The year of the bumblebee

One of our bumblebees

See that fuzzy dark blob in the lower foreground? That’s one of our friendly local bumblebees, doing good pollination work on a shrub in the front yard of the Manse. (By the way, do you know how hard it is to take a good picture of a bumblebee? They move faster than you’d think!)

If you’ve borne with me here at Meanwhile, at the Manse through the past couple of summers, you’ll probably recall me reporting multiple times on the wasps that were plaguing us. Raymond is highly allergic to wasp stings, so it’s no fun at all when lots of them are buzzing around the Manse – or, as happened one ghastly afternoon early last summer, inside one of the bedrooms. This year, I am extremely happy to report (and I am touching wood as I do so), the wasp activity has been minimal. I gather they like hot, dry weather, and perhaps all the coldness and wetness of this past neverending winter and late-arriving spring has put a damper (so to speak) on them. To which I can only say: good.

Big fat bumblebee

Here’s another big fat bumblebee that I captured in flight in Queensborough the other day.

But I’ve noticed what seems (to my unpractised eye, anyway) like more activity than usual on the bumblebee front. There are a lot of them around. I’ve always liked bumblebees and the happy, slow buzzing sound they make as they do good work for us all by pollinating our plants and flowers, so to me this is a good state of affairs. (Also, I gather they’re not much for stinging, which is excellent news for Raymond.)

In the front yard of the Manse there is an elderly shrub that at this time of year, after coming out of winter hibernation, has a lot of pink flowers on it. (Of course I haven’t the vaguest idea what it is, being the rookiest of rookie gardeners; I’m hoping knowledgeable readers might enlighten me on that front, so here is a photo of it that I took this evening:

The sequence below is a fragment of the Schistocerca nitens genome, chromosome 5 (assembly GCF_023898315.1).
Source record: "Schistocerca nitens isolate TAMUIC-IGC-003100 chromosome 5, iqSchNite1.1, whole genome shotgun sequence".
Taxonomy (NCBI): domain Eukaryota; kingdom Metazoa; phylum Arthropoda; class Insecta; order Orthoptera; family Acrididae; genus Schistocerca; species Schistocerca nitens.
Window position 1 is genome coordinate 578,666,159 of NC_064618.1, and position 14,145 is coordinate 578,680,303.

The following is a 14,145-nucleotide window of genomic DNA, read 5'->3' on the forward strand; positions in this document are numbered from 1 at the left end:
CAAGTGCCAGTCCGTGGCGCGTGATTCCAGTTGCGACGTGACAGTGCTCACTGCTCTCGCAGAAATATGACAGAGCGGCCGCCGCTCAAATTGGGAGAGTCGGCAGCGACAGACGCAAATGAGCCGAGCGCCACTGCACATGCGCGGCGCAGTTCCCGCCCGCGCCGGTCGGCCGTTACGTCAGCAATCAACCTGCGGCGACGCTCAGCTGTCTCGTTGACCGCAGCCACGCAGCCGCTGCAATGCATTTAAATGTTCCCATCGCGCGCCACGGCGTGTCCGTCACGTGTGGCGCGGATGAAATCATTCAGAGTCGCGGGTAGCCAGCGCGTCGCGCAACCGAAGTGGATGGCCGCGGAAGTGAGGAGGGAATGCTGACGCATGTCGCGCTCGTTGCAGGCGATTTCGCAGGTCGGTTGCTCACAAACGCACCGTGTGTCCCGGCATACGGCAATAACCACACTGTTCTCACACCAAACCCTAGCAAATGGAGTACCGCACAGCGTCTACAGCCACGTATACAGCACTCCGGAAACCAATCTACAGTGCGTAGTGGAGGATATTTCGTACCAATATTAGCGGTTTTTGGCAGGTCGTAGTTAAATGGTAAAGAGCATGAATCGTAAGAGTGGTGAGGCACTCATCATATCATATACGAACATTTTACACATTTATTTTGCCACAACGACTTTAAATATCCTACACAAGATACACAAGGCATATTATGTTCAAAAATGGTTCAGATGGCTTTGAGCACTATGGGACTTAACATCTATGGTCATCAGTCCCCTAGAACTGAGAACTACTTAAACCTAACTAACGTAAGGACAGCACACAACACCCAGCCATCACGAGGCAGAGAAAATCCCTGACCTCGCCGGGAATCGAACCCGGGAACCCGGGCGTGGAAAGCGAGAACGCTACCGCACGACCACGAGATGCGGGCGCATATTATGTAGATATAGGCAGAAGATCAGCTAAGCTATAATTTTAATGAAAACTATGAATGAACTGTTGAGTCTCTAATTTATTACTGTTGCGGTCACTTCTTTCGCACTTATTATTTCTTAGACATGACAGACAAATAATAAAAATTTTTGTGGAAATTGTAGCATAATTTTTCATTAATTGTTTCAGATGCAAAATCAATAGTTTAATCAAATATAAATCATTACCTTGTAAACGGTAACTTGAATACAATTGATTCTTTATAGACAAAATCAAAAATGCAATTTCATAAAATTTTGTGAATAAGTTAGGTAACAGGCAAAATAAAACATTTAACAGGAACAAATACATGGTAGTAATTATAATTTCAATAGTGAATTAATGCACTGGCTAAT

Front-yard shrub

Can you name this shrub? (Because lord knows I can’t.)

Anyway, that shrub is absolutely alive with bumblebees these days. There’s a constant buzzing in it, as three or four of them at a time bumble along from bloom to bloom, pollinating their heads off. As we all know, the disappearance of bees and thus of their essential-to-all-life pollinating work is an alarming situation, so I have nothing but good will toward the bees busily buzzing in our front yard.

In other words: Go bumblebees go!

10 thoughts on “The year of the bumblebee

  1. Hi Katherine, Your shrub looks like my honeysuckle and you are right. Mine is also full of bumblebees this year. Carol

    • Hi Carol! I thought it might be honeysuckle, but I was under the impression that honeysuckle has a sweet scent, and this shrub doesn’t seem to have any scent whatsoever. Maybe later in the season? Anyway, I’m glad to hear you’ve seen lots of bumblebees too.

  2. Carol, I was just about to guess honeysuckle shrub; mine is a vine but the flowers are similar. Any humming birds in the shrub? Our lilacs were full of bees this year, and now that the lupines are coming out, they’ve moved to that area. I hate to tell you Katherine, but wasps tend to make their presence known in August and September.

    • Oh dear, Pauline (re the wasps) – but I will say that for the last two years we’ve had wasps all over the place all summer long, so just not seeing much of them early in the year this time around is a great relief. Fingers crossed that they stay away…

  3. Honeysuckle. Can be a vine or a shrub. Hummingbirds love it. Yes, I also notice more bumblebees around.

    • That’s interesting, John. Maybe the bumblebees have migrated a little bit north of you, to the Queensborough-Tweed sector. But yes, it’s good to know they’re around and doing their important work, wherever it may be!

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